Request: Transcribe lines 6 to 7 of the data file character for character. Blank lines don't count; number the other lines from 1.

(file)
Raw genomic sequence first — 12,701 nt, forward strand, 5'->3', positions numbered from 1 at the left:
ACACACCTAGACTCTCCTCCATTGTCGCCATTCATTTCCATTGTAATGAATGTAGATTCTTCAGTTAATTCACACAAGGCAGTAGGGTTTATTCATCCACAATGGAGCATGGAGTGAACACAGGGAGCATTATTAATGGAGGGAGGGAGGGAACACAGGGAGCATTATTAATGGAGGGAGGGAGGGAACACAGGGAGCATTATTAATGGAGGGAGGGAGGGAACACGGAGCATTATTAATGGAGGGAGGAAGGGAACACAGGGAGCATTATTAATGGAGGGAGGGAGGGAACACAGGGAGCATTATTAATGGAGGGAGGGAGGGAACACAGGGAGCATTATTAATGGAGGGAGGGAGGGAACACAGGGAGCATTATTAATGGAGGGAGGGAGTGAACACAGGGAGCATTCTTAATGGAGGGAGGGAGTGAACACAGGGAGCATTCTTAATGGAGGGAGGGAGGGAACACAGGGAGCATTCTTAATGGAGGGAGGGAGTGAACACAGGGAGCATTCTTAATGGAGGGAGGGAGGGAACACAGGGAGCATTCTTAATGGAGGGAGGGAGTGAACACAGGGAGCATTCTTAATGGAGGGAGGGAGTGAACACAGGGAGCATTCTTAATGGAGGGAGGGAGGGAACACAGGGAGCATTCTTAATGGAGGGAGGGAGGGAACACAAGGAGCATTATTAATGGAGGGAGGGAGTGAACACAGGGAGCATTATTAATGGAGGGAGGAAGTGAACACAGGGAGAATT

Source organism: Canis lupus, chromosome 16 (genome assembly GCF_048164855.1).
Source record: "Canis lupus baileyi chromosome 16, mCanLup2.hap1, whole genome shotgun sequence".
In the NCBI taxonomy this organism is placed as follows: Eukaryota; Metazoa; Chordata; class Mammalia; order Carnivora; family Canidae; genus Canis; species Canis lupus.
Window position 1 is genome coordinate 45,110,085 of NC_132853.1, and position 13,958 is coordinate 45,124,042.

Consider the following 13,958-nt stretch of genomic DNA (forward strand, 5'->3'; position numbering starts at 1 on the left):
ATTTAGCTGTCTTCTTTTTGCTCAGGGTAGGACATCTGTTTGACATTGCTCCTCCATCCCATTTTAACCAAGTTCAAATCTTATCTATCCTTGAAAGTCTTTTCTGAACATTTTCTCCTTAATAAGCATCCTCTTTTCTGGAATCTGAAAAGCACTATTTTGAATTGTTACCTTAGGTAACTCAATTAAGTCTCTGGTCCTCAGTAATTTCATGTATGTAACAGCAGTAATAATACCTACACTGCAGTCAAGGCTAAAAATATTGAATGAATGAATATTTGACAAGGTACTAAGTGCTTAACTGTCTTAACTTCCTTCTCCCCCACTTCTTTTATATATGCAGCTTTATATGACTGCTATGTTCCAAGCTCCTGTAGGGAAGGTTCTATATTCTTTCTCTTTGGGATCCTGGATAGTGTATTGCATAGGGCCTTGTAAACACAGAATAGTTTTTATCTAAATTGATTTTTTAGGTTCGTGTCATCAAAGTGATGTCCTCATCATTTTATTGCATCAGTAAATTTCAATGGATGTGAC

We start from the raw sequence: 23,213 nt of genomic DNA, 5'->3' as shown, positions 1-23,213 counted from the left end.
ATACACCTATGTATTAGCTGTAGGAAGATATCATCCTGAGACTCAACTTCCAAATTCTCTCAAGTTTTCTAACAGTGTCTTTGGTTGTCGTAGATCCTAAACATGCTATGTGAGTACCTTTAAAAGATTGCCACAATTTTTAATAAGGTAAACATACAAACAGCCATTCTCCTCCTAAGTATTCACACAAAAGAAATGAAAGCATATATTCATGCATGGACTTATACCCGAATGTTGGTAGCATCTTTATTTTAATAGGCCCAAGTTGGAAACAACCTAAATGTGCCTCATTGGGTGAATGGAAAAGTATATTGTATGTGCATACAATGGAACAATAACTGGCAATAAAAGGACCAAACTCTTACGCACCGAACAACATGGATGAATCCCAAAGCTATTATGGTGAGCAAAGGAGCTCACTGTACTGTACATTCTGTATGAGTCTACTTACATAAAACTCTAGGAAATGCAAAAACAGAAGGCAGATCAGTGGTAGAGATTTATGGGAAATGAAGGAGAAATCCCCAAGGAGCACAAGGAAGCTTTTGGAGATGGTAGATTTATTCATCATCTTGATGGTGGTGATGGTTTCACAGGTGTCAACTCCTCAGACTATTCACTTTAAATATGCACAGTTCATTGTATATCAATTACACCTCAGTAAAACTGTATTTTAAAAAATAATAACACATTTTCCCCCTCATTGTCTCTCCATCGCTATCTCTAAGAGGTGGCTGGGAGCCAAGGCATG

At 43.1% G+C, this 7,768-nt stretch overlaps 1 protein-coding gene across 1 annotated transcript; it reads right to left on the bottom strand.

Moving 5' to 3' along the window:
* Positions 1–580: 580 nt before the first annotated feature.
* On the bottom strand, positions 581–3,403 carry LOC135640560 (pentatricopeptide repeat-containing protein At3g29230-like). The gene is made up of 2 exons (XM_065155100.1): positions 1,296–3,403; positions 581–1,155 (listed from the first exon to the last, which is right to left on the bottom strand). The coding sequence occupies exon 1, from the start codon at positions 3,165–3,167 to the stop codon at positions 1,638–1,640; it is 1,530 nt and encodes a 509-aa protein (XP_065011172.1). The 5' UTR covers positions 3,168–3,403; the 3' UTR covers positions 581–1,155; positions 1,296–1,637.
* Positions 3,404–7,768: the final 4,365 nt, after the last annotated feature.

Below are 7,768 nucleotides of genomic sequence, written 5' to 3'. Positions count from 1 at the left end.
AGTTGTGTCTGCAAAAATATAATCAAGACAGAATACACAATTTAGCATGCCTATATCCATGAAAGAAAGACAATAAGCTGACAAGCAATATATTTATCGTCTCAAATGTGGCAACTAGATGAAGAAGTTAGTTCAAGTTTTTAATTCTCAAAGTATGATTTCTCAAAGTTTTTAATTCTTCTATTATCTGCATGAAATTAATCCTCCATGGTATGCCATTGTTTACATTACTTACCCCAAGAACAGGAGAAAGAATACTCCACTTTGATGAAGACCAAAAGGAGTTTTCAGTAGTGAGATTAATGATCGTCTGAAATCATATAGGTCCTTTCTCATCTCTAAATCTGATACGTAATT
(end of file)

Window position 1 is genome coordinate 45,110,085 of NC_132853.1, and position 13,958 is coordinate 45,124,042.

Consider the following 13,958-nt stretch of genomic DNA (forward strand, 5'->3'; position numbering starts at 1 on the left):